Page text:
Brandon Daniels, 2010 Olympics
“My given name is Tatanga Ska, which translates into White Buffalo. My borrowed name is Brandon Daniels. I am a Stoney Nakoda Sioux.”
Brandon Daniels is a Cultural Mentor and resident of Kamloops, BC. He is from the Bearspaw band which is part of the Morley reservation, 50 minutes west of Calgary, Alberta, at the foot of the Rocky Mountains. He is 41 years of age. He is married to his beautiful wife, Delyla, and they have twin girls, Ella and Alexa.
I asked him what brought him to Kamloops:
“I met my wife at the annual Kamloopa Powwow in 1999. Prior to coming here to Kamloops, I travelled extensively to powwows all over Turtle Island from the east coast to the west, from California to northern Canada, meeting different people and seeing old friends. My wife is a member of the Kamloops Indian Band.”
Brandon and Delyla
Brandon is fluent in his language, Nakoda/Sioux. He started dancing grass at powwows when he was six years of age and started singing on the big drum when he was twelve.
“Ever since my girls learned how to walk, they have been dancing in the powwows. Ella is a jingle dress dancer and Alexa is a traditional dancer. I taught my girls about their cultural heritage from my side of the family. I do my best to teach them the Nakoda language and the cultural ways of my tribe as well as my wife’s tribe which is the Secwepemc.
The school my girls attend is the Skelep School of Excellence. There, they learn about the Secwepemc culture and language. I have nothing against the English language and culture but as a First Nation/Native American, it is my responsibility to teach my children about our ways so they can continue to teach their children, grandchildren and so on.
I was also told by my father that if I was to live on another reserve with their people, it is always good to show respect and learn the ways of their culture and language, which I have done.”
Currently, Brandon holds the position (with the TTES) of Cultural Mentor for trades students. He gives support to the students culturally when they need some guidance, doing activities such as smudging and prayers. He also brings Secwepemc cultural activities to the students when the time presents itself.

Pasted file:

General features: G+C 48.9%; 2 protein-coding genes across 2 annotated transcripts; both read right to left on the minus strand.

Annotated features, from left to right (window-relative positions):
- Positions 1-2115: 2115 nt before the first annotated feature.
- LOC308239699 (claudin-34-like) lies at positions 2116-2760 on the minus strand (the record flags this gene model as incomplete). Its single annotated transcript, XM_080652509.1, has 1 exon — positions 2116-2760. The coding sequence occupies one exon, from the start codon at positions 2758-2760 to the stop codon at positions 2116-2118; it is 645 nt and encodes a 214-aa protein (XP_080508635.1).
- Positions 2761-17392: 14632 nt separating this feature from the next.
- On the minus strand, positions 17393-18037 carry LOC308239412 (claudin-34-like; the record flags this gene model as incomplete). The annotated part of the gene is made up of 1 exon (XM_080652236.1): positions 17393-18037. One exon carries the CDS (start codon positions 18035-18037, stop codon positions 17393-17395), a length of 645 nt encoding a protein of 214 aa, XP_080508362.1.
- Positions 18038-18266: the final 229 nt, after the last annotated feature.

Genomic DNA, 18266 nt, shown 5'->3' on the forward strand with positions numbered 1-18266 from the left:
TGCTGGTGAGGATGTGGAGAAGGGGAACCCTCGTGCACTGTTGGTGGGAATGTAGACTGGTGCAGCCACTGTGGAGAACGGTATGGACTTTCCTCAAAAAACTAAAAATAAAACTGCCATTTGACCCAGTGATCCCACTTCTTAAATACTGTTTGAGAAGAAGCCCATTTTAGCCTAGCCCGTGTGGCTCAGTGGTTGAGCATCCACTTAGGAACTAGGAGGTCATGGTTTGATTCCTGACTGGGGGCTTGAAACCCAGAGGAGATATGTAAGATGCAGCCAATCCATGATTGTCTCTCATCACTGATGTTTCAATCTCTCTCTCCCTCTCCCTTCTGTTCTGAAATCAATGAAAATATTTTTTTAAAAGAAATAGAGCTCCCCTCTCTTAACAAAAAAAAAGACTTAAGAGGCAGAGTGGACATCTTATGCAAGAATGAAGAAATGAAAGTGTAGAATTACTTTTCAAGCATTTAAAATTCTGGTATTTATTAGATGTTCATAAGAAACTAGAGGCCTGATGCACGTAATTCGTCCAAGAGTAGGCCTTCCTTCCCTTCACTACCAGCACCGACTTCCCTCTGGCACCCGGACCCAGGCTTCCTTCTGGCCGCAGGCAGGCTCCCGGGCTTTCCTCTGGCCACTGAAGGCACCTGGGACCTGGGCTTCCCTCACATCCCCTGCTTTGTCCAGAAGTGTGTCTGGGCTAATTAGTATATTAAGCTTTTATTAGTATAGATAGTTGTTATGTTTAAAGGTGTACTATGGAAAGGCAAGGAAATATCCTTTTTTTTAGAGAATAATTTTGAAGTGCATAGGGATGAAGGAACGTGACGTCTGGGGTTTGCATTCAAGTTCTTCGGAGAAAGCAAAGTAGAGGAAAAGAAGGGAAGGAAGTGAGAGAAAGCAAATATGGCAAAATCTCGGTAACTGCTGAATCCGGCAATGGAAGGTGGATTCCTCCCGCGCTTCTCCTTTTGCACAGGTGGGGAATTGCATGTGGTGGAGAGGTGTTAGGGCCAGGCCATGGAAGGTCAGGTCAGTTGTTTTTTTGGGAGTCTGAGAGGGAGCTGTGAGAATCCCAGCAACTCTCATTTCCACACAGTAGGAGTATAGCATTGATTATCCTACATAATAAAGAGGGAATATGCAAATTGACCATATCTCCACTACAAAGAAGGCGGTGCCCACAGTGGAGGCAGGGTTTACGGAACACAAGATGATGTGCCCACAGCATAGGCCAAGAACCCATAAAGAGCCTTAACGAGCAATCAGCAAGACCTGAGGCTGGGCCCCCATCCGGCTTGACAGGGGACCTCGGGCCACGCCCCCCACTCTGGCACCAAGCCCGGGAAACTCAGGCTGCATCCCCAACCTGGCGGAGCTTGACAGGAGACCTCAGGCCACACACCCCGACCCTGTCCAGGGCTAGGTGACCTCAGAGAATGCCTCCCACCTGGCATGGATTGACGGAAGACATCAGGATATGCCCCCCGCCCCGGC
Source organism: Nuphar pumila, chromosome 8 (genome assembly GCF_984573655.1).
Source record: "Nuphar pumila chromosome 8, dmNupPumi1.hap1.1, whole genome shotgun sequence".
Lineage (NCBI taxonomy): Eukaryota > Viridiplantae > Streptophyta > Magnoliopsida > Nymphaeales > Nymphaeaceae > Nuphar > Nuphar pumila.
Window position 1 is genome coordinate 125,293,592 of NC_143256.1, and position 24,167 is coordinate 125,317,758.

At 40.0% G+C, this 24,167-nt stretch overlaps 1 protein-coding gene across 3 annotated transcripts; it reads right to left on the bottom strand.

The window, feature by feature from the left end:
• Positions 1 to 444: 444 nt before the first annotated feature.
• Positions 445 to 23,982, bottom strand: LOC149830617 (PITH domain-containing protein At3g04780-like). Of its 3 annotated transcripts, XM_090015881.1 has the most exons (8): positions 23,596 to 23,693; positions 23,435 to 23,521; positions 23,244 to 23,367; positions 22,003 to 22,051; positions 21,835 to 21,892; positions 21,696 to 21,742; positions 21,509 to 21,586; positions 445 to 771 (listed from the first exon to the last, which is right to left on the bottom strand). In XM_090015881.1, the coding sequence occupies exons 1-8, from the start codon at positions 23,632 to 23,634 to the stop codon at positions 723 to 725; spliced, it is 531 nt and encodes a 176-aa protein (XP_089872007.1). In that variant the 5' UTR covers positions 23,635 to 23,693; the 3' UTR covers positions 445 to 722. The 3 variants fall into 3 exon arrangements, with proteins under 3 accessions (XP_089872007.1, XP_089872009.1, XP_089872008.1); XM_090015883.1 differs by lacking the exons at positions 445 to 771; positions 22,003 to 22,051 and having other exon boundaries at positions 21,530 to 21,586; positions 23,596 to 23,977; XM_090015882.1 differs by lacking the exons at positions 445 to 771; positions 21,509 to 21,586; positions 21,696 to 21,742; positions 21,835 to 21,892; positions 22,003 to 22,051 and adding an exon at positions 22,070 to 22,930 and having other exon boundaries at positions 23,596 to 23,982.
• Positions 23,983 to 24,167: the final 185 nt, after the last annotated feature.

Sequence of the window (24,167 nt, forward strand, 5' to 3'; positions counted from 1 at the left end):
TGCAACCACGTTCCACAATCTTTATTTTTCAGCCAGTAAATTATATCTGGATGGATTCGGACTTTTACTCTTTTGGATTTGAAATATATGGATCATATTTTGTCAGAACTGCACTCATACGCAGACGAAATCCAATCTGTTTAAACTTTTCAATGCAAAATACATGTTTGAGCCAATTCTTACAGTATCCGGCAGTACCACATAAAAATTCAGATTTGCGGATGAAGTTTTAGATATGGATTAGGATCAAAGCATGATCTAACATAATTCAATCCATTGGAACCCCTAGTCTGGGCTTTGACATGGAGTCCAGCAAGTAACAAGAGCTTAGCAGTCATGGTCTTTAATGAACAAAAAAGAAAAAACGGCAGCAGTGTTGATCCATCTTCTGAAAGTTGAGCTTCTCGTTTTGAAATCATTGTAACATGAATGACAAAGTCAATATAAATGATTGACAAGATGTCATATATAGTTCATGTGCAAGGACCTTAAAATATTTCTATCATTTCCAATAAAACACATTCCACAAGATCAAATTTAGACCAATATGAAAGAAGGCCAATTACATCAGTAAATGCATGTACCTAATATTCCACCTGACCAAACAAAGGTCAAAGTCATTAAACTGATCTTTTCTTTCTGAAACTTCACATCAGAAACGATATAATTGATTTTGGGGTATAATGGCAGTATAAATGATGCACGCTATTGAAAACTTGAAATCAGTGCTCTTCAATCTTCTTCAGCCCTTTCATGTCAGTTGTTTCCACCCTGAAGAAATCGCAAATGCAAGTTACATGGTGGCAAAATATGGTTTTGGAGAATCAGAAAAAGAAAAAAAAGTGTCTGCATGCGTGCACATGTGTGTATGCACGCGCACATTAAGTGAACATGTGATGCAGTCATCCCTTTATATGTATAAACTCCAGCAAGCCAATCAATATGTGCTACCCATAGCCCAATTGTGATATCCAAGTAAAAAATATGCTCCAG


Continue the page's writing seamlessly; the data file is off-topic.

Brandon and Twins: Ella & Alexa, Owl Dance
I asked him what message he can share with others about his culture:
“Well, we’re not all drunken Indians, we are human too. Being stereotypical is probably one of the biggest issues that today’s society has. Maybe others could try to get to know us Native Americans before making assumptions.
The message I want to share with the youth? Education is our modern day buffalo. Reach for the stars and don’t get discouraged when you fall. Pick yourself up and keep trying. The best advice I can give to the youth is to adapt to modern day society; getting educated does not mean losing or forgetting your cultural ways, you can do both. It is never too late to learn your language and culture. We need our youth to step up and be the voices and the leaders that they need to be.
Have I ever experienced racism due to my cultural heritage? My parents are residential school survivors and they talked a little bit about what they went through in those schools. Growing up, I thought it was just in those schools that racism was around. But I’ve experienced it myself firsthand.
I had long hair in my younger years. When our reserve did not have a minor hockey team, we had to go off reserve in order for me to play. The closest town/team was Cochrane Alberta which is about 30 minutes east of my reserve on the A-1 highway. From the very first game I played with my new team, I got called ‘wagon burner’ and my teammates didn’t back me up or stand up for me.
After the game, I asked my dad why were they calling me names. He said ‘because you’re a pretty good skater’…..lol. So I ran with it. With every game we played, the names got more harsh and more ignorant. Some of the names I was called were: dirty Indian, savage, long hair, wagon burner, prairie nigger, and gopher eater, just to name a few.
The worst was when the league requested that I cut my hair. They said if I didn’t cut it off I wasn’t going to be allowed to play hockey. So I did, which was the worst thing that I’ve ever done. As a result, I almost lost my identity and my true self with boozing and smoking pot. Now that I have children of my own, I do my best to explain the negative effects of racism and what it has done to our people because I do not want them to go through what I’ve been through.
I always tell my girls to adapt to what is around them and use it in a positive way. This is just a tiny bit of what we go through as aboriginal people in today’s modern society. Racism will always be around; the solution lies in how we deal with it.
Pinamaye, (thank you).”